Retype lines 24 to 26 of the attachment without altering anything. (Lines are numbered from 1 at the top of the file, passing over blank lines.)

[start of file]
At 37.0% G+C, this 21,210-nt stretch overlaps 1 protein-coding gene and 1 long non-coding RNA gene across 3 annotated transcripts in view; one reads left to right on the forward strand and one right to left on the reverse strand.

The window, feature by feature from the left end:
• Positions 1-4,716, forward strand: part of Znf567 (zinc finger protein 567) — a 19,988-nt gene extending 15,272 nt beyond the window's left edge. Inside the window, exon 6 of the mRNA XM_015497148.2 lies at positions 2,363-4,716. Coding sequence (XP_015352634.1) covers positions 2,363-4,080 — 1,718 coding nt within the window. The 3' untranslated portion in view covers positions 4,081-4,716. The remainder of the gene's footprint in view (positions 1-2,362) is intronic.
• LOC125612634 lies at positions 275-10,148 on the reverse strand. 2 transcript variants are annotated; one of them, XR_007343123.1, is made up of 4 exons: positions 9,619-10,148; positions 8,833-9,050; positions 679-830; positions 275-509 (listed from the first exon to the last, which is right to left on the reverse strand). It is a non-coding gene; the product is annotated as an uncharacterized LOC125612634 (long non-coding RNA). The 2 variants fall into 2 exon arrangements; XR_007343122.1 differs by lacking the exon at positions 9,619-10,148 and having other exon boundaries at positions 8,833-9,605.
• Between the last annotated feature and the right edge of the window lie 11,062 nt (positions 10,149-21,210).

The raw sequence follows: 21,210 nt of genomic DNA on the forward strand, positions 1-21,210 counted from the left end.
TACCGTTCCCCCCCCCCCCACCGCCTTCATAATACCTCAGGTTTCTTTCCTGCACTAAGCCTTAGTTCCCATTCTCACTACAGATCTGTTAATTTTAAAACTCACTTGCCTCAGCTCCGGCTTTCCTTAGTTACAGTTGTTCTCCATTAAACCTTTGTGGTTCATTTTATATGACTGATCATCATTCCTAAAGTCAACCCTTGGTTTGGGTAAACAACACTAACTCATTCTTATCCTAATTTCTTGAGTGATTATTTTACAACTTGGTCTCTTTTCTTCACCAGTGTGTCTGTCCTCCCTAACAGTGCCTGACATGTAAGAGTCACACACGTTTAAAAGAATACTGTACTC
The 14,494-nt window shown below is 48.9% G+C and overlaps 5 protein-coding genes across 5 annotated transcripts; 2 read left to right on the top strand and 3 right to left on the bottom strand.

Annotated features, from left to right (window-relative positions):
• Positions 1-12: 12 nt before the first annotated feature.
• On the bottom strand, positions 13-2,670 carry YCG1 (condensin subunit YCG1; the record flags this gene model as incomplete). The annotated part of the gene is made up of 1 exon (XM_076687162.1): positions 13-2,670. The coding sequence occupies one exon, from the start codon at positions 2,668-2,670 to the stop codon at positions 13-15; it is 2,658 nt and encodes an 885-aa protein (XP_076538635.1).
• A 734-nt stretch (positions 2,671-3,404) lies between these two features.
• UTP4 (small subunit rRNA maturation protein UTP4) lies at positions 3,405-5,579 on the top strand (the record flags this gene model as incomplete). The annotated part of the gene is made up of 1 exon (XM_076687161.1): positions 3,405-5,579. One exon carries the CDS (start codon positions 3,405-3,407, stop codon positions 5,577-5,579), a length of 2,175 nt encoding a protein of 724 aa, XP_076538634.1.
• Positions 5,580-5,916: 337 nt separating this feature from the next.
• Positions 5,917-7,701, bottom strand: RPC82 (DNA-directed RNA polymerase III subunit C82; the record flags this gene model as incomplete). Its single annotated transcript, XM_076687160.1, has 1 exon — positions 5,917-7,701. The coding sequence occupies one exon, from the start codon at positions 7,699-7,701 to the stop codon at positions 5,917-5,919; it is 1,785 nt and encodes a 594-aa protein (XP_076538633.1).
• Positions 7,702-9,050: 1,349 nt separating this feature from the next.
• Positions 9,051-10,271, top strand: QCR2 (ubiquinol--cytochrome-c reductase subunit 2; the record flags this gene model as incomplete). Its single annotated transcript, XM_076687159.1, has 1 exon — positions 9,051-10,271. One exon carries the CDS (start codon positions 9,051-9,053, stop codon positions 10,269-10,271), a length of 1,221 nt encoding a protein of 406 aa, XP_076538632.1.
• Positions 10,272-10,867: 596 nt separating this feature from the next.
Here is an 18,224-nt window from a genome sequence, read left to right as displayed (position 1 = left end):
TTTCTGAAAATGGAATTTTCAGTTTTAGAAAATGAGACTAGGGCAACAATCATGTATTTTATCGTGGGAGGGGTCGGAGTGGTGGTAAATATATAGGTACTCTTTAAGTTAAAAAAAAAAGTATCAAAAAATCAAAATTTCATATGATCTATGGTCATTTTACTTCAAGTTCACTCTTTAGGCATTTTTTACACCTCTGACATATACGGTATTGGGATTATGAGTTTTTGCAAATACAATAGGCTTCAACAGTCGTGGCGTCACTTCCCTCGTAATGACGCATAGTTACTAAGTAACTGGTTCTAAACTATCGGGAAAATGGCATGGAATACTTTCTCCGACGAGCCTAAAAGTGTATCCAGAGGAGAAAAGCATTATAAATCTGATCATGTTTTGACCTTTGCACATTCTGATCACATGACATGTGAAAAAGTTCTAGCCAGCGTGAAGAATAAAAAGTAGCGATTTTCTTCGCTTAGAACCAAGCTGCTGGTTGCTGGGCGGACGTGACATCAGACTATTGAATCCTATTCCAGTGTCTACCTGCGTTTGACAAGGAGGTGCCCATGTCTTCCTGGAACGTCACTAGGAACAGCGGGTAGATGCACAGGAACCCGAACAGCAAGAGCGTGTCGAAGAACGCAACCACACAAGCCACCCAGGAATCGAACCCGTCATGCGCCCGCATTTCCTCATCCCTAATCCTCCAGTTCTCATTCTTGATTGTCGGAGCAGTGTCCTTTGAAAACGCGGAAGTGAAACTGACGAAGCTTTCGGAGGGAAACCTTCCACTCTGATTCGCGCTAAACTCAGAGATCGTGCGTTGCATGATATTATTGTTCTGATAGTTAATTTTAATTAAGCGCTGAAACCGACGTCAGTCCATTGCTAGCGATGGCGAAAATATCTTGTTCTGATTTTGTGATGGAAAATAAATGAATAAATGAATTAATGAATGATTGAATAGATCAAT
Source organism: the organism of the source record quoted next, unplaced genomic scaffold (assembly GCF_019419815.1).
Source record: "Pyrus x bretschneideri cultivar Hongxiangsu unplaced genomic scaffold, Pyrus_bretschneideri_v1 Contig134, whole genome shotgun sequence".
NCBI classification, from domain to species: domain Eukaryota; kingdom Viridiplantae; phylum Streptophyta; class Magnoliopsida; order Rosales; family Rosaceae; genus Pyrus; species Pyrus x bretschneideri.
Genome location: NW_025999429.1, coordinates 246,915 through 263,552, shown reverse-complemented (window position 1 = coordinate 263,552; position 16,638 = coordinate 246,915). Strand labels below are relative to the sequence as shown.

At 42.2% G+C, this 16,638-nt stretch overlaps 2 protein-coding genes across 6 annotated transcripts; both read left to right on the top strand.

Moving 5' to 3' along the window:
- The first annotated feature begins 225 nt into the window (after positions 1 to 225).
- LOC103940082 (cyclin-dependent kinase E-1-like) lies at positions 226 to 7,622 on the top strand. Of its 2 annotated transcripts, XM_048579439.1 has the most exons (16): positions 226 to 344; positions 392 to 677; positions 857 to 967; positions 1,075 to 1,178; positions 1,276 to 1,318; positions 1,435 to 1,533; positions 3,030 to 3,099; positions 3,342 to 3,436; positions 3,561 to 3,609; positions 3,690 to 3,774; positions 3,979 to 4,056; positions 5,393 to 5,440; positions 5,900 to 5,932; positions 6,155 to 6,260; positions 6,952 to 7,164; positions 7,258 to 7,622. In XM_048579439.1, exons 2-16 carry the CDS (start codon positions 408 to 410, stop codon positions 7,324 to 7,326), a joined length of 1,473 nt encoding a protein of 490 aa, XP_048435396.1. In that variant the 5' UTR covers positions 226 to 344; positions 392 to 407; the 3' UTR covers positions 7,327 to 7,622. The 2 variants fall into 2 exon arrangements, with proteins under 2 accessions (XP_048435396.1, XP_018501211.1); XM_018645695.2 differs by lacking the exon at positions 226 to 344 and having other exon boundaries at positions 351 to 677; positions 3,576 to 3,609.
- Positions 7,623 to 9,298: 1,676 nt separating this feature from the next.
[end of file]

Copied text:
Genome location: NW_025999429.1, coordinates 246,915 through 263,552, shown reverse-complemented (window position 1 = coordinate 263,552; position 16,638 = coordinate 246,915). Strand labels below are relative to the sequence as shown.

At 42.2% G+C, this 16,638-nt stretch overlaps 2 protein-coding genes across 6 annotated transcripts; both read left to right on the top strand.

Moving 5' to 3' along the window: